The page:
How to make STEM impact all students

STEM careers are growing faster now than ever before.

October 24, 2016

The STEM career fields are growing at a rapid pace. But schools aren’t equipping students with enough STEM education in their coursework to give them the necessary skills and empowerment to enter into these fields in the future.

In fact, Discover Education quoted the US Department of Labor with this eye-opening fact: “By 2020, there will be 1.4 million IT jobs available but only 400,000 computer science graduates with the required skills to fill the positions.”

How can we give our current and next generation of students lifelong STEM skills? Here are 5 ideas for how to level-up our innovators and kid-creators so they can enter STEM careers with the much-need tools for success.

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Photo via Discovery Education

1. Provide STEM courses for all students. Many schools offer STEM courses for gifted & talented students. Instead, STEM should be available for all students, regardless of their academic tracking. The earlier students learn the concepts of STEM, the more confidence they gain and therefore will be comfortable exploring and creating more and more.

2. Start teaching STEM earlier. Instead of waiting until middle school, or even high school for this course work, incorporate STEM learning with early childhood education. Why? Because it’ll ensure life-long learning, student engagement, and a sense of personal and academic community. As stated by Discovery Education: “Educating all students in STEM practices will level the playing field and provide pathways to future success for all no matter your zip-code, skin color, cultural background, or gender.”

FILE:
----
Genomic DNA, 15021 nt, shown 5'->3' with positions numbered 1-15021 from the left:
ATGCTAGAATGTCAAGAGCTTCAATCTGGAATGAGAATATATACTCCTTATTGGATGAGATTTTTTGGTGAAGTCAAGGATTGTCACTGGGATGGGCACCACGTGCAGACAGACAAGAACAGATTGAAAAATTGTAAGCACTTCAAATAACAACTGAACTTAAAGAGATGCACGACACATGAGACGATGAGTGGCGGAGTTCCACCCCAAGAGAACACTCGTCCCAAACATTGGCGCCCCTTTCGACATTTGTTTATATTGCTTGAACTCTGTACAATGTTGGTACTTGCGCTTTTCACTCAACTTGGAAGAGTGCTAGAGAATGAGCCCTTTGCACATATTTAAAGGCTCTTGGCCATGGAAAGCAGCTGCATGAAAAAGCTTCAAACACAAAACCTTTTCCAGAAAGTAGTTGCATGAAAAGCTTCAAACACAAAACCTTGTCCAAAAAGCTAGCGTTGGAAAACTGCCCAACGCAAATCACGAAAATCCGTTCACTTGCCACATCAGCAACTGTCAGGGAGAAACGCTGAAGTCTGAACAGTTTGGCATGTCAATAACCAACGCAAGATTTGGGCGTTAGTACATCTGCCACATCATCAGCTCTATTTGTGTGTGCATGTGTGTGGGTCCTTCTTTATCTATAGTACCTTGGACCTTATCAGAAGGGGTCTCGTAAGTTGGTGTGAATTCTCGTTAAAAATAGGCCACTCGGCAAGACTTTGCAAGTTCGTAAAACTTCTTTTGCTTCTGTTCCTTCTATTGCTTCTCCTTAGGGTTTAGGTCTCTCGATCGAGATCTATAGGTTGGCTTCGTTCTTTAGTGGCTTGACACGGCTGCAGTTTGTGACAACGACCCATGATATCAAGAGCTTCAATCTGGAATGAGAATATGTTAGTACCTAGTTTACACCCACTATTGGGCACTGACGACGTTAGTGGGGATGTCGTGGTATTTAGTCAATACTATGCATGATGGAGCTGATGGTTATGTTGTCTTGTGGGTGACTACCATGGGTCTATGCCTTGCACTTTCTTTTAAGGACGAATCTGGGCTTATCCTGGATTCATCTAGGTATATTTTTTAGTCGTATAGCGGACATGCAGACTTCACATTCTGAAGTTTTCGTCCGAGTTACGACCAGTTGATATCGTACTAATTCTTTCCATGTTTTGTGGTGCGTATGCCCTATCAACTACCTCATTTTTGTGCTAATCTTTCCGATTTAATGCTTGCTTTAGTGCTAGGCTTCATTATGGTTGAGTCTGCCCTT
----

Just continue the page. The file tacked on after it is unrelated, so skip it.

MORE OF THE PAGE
3. Support educators and schools. If we want to see an impact on our current and future generations with STEM, teachers and educational faculty need more support from their communities and each other. This includes more professional development, flexible curriculums, smaller class sizes, and more. Encourage the community to come together to find solutions inside and outside of the classroom.

4. Take pride in collaboration. We couldn’t say it better ourselves: “Asking students to work together to find solutions in authentic situations further develops their communication skills and character, both vital to joining the STEM workforce of the future.” After all, collaboration includes taking pride in our work. By teaching skills and gaining experience in this element, our future inventors can change the world.

5. Develop (and commit to) a plan for success. Take a page from success schools and programs. Study their teaching styles, courses, and implementation of STEM instructions. For example, when the Charlotte-Mecklenburg Title 1 schools implemented more STEM awareness and strategies, test scores dramatically improved and student engagement increased. Teachers even reported a higher level of job satisfaction!

So, what are you waiting for? Go out there and change the world. Start with your school or local community.

H/t via Discovery Education

Stephanie Valente
Content Manager